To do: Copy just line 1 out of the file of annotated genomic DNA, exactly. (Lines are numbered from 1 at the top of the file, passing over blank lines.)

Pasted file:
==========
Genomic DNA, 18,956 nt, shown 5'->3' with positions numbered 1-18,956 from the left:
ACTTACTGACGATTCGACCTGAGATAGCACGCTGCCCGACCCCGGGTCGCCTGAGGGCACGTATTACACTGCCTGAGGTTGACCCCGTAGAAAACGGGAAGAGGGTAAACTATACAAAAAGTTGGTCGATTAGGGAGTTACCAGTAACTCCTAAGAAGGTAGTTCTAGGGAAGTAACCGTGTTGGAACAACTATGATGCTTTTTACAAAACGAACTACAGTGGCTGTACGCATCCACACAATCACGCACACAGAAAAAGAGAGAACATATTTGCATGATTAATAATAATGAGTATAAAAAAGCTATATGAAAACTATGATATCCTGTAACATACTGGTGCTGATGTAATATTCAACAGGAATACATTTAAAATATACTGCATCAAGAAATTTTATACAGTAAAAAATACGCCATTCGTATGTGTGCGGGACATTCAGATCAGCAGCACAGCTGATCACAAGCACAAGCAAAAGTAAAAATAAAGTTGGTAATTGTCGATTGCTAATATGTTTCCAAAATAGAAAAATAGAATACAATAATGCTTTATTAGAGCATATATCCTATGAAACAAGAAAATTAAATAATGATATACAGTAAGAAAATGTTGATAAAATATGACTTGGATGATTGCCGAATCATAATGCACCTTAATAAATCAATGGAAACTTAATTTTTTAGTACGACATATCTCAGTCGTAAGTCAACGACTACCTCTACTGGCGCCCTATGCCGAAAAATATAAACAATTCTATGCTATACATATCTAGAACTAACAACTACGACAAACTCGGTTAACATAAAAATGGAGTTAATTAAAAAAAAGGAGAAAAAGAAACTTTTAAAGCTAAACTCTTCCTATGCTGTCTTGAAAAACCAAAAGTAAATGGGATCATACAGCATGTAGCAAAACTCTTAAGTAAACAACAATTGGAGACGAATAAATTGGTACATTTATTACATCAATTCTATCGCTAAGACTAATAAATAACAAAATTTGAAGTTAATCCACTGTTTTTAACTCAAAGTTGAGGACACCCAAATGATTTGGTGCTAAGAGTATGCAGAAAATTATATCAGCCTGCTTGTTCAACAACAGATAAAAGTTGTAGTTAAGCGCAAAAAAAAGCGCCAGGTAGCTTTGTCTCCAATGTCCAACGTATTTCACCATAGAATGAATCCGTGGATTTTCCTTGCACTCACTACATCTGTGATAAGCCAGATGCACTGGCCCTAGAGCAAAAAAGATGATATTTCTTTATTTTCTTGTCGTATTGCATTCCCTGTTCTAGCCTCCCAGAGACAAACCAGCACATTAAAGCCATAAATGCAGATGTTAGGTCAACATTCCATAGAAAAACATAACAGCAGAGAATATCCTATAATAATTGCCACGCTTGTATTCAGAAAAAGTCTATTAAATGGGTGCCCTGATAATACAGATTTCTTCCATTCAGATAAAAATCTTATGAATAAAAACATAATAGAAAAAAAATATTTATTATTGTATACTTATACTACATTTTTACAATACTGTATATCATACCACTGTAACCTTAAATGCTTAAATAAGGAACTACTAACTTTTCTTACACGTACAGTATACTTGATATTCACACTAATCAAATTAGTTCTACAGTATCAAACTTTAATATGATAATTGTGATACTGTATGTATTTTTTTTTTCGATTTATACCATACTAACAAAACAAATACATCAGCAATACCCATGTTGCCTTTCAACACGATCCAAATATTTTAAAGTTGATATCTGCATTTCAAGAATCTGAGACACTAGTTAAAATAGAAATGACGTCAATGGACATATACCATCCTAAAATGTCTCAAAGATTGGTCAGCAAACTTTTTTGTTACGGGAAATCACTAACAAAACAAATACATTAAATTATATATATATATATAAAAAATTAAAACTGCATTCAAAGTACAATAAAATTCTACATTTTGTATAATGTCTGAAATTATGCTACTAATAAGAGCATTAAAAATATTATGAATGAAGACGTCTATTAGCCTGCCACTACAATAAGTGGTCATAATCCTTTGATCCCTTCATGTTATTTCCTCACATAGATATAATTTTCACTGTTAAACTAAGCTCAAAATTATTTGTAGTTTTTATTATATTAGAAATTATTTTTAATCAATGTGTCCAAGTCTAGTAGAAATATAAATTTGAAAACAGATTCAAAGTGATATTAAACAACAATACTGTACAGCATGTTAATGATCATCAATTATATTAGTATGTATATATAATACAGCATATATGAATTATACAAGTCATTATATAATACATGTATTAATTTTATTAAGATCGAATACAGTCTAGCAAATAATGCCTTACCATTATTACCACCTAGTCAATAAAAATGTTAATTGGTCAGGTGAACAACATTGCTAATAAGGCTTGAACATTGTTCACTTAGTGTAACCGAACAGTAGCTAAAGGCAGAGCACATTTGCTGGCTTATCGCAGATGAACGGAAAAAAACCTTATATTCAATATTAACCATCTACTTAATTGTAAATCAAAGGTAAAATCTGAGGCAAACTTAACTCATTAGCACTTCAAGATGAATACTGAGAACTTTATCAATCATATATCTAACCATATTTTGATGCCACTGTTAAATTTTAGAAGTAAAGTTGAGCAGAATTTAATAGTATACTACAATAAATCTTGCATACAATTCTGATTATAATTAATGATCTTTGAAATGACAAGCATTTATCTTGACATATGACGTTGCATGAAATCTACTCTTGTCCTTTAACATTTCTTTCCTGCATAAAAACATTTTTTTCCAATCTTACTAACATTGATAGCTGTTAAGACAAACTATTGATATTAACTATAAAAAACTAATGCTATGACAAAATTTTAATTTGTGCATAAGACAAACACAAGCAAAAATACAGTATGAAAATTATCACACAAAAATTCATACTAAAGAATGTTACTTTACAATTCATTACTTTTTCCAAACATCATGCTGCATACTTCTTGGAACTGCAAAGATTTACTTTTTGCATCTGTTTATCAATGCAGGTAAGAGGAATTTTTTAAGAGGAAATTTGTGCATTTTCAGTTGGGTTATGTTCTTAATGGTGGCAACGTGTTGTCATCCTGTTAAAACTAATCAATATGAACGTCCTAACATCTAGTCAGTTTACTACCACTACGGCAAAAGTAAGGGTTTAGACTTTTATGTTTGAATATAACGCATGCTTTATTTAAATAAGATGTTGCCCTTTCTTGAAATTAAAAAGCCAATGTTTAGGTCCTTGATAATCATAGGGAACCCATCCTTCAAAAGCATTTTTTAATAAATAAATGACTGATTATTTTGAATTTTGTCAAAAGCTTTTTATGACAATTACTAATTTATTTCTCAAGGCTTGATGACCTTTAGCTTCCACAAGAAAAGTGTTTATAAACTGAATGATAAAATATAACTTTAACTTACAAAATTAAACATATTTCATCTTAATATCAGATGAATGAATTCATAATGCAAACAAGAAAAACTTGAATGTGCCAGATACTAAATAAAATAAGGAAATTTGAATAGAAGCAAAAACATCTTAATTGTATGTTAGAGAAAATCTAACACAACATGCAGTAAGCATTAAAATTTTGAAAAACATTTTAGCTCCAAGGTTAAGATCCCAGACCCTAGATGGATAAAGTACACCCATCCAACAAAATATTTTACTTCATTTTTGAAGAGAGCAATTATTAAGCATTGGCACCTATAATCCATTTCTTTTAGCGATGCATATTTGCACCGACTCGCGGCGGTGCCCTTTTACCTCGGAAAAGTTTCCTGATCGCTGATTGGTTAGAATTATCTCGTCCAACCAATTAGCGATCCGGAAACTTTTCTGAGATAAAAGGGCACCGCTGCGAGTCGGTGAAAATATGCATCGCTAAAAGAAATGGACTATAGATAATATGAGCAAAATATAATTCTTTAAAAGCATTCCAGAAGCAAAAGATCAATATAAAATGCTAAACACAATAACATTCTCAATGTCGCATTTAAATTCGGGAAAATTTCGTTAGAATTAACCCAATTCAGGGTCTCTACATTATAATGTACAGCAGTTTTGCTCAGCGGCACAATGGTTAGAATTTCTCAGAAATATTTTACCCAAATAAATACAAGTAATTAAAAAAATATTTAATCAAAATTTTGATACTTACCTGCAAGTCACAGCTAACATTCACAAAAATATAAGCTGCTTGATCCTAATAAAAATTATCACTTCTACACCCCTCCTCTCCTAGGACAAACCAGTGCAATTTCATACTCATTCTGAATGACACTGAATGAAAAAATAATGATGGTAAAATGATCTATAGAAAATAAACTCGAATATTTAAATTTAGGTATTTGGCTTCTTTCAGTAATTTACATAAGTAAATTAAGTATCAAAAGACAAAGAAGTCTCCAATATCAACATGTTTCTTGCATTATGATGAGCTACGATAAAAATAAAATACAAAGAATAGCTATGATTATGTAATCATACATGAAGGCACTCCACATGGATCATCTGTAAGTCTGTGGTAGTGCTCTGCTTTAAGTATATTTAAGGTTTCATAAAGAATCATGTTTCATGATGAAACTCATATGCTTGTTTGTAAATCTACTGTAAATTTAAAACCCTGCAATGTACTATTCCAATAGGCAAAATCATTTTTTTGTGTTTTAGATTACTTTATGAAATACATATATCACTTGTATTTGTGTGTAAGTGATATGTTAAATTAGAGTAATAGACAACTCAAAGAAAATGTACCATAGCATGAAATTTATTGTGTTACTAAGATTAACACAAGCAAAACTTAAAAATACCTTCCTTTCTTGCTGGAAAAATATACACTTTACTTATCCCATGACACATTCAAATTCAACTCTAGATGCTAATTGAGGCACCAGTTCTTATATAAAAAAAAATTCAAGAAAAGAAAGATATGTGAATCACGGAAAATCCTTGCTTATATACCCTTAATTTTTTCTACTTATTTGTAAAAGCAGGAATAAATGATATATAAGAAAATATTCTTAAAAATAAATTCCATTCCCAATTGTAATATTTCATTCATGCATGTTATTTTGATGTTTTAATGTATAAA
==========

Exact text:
Genomic DNA, 18,956 nt, shown 5'->3' with positions numbered 1-18,956 from the left: